Expertise: Applied cognitive psychology
- Juror decisions
- Signal detection: Compound decisions
Memory and meta-memory (knowledge of one's own memory) are critical for good decision making in many applied settings. Consider a police investigator trying to tell the difference between accurate and inaccurate witness reports, a juror trying to process evidence effectively to arrive at a verdict, or a student trying to prioritise her time when studying for an exam. Cognitive psychology allows us to study memory and decision making and better understand the factors that lead to good (and bad) memory performance.
We have expertise in conducting research on memory and decision making in basic and applied settings. Our research includes work on memory and metacognition, eyewitness identification, juror decision making, security screening, video game play, and educational testing.
- ARC Discovery Project (2014-2016, DP140103746) How feedback can impair recognition judgments and undermine border security, criminal investigations, educational testing, and medical screening. (Contact: Matt Palmer)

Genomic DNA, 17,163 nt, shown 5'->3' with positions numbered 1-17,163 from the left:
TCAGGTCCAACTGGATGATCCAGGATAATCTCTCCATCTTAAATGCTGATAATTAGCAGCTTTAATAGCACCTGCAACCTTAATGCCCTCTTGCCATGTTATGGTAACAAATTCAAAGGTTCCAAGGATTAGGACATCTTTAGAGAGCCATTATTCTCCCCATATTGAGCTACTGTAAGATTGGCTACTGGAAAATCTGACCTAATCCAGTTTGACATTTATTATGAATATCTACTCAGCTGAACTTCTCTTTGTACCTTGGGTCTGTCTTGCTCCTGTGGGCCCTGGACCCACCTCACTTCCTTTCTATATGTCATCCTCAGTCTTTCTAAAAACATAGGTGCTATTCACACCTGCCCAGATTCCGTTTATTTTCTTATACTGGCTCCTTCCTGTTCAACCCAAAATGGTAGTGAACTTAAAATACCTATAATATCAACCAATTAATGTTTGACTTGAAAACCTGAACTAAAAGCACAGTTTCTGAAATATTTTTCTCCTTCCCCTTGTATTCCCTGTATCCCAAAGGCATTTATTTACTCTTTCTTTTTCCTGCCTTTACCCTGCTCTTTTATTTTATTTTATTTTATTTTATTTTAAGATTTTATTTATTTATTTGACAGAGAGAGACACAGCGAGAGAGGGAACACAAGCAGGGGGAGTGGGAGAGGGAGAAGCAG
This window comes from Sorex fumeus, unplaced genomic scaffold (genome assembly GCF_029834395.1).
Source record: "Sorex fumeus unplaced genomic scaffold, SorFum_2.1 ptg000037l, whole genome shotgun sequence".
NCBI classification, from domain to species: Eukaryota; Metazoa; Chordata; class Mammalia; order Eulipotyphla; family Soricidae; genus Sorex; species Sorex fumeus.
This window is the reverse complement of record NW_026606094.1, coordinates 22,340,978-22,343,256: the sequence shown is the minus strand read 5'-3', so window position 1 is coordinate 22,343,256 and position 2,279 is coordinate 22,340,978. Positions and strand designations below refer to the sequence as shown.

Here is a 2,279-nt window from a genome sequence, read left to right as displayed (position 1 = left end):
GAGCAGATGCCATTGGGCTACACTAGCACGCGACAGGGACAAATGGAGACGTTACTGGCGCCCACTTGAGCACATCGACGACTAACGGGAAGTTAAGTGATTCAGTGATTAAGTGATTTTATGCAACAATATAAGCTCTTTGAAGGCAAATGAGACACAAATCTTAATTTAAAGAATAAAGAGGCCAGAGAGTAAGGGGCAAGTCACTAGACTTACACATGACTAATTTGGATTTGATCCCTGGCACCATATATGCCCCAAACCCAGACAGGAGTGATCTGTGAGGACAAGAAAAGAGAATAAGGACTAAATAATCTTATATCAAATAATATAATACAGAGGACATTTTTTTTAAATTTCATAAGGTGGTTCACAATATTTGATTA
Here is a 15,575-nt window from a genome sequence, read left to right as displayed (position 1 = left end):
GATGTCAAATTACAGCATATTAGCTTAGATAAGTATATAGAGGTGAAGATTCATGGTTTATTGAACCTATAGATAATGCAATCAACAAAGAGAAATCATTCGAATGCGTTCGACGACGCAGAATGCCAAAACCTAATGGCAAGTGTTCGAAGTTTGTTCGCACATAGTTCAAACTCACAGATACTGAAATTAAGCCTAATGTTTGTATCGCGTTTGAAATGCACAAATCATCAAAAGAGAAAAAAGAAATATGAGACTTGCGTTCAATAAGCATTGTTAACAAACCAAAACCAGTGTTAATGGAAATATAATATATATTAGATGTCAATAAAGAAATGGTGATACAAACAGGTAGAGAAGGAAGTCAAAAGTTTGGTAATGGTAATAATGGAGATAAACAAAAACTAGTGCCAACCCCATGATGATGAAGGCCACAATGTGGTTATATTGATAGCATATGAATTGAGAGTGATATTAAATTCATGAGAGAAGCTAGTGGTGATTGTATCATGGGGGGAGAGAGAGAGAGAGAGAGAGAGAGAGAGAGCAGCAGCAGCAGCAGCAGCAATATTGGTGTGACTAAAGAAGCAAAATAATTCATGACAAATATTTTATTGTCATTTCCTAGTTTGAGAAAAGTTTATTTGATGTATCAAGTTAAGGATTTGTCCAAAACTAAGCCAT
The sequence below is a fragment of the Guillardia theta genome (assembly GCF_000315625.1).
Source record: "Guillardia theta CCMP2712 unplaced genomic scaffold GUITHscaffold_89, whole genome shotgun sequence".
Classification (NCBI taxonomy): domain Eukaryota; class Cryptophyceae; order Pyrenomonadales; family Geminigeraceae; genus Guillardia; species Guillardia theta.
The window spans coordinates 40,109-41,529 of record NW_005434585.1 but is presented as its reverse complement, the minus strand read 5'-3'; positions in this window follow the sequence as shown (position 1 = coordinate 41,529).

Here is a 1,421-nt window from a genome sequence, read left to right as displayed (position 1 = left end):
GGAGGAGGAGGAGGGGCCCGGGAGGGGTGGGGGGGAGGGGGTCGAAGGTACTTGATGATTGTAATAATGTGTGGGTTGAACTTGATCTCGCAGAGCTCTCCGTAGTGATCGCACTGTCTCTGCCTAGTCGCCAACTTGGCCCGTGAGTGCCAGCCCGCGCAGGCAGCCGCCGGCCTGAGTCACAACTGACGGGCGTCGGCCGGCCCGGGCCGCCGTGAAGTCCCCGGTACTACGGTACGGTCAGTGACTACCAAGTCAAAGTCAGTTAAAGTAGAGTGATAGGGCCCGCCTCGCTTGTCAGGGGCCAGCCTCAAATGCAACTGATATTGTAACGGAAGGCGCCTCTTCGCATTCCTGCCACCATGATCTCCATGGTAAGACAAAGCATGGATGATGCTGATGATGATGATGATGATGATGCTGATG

- The Economic and Social Research Council (2010-2012) The effects of liking bias on eyewitness identifications. (Contact: Jim Sauer)
- The Economic and Social Research Council (2012-2013) Learning from the expert: Can observing the oculomotor behaviour of expert face processors improve training of face matching? (Contact: Jim Sauer)
- British Academy (2014-2015) Identifying how and why different recall tests affect subsequent learning of information. (Contact: Jim Sauer)
- Juror decision-making: Understanding jurors' processing of inconsistent evidence (Contact: Matt Palmer)
- Music cognition: Factors that affect source memory for melodies (Contact: Matt Palmer)
- Videogame play: Effects on behaviour and cognition (Contact: Jim Sauer).
- The strategic regulation of recall memory (Contact: Jim Sauer)
- Metacognitive cues to recognition (Contact: Jim Sauer)